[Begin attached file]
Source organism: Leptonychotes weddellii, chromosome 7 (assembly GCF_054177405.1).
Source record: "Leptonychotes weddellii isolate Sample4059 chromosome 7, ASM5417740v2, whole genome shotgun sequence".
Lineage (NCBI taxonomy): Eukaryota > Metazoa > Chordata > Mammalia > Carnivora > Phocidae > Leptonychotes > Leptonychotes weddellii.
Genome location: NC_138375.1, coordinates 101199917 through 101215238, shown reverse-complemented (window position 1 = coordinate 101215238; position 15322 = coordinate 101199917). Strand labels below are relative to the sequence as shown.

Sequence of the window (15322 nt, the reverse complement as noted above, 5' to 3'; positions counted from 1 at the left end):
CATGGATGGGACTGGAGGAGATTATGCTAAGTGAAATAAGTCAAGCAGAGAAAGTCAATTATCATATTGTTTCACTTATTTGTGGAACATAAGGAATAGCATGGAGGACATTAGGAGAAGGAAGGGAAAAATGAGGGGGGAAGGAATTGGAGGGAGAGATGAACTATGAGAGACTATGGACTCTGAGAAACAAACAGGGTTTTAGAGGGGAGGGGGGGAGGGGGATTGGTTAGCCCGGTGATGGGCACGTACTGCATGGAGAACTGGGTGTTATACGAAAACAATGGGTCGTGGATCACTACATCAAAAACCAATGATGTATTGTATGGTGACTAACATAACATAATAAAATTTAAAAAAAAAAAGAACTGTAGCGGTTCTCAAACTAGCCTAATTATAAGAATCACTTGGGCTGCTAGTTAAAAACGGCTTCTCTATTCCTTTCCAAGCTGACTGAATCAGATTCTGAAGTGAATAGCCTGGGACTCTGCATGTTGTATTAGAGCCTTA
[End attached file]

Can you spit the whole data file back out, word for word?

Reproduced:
Source organism: Leptonychotes weddellii, chromosome 7 (assembly GCF_054177405.1).
Source record: "Leptonychotes weddellii isolate Sample4059 chromosome 7, ASM5417740v2, whole genome shotgun sequence".
Lineage (NCBI taxonomy): Eukaryota > Metazoa > Chordata > Mammalia > Carnivora > Phocidae > Leptonychotes > Leptonychotes weddellii.
Genome location: NC_138375.1, coordinates 101199917 through 101215238, shown reverse-complemented (window position 1 = coordinate 101215238; position 15322 = coordinate 101199917). Strand labels below are relative to the sequence as shown.

Sequence of the window (15322 nt, the reverse complement as noted above, 5' to 3'; positions counted from 1 at the left end):
CATGGATGGGACTGGAGGAGATTATGCTAAGTGAAATAAGTCAAGCAGAGAAAGTCAATTATCATATTGTTTCACTTATTTGTGGAACATAAGGAATAGCATGGAGGACATTAGGAGAAGGAAGGGAAAAATGAGGGGGGAAGGAATTGGAGGGAGAGATGAACTATGAGAGACTATGGACTCTGAGAAACAAACAGGGTTTTAGAGGGGAGGGGGGGAGGGGGATTGGTTAGCCCGGTGATGGGCACGTACTGCATGGAGAACTGGGTGTTATACGAAAACAATGGGTCGTGGATCACTACATCAAAAACCAATGATGTATTGTATGGTGACTAACATAACATAATAAAATTTAAAAAAAAAAAGAACTGTAGCGGTTCTCAAACTAGCCTAATTATAAGAATCACTTGGGCTGCTAGTTAAAAACGGCTTCTCTATTCCTTTCCAAGCTGACTGAATCAGATTCTGAAGTGAATAGCCTGGGACTCTGCATGTTGTATTAGAGCCTTA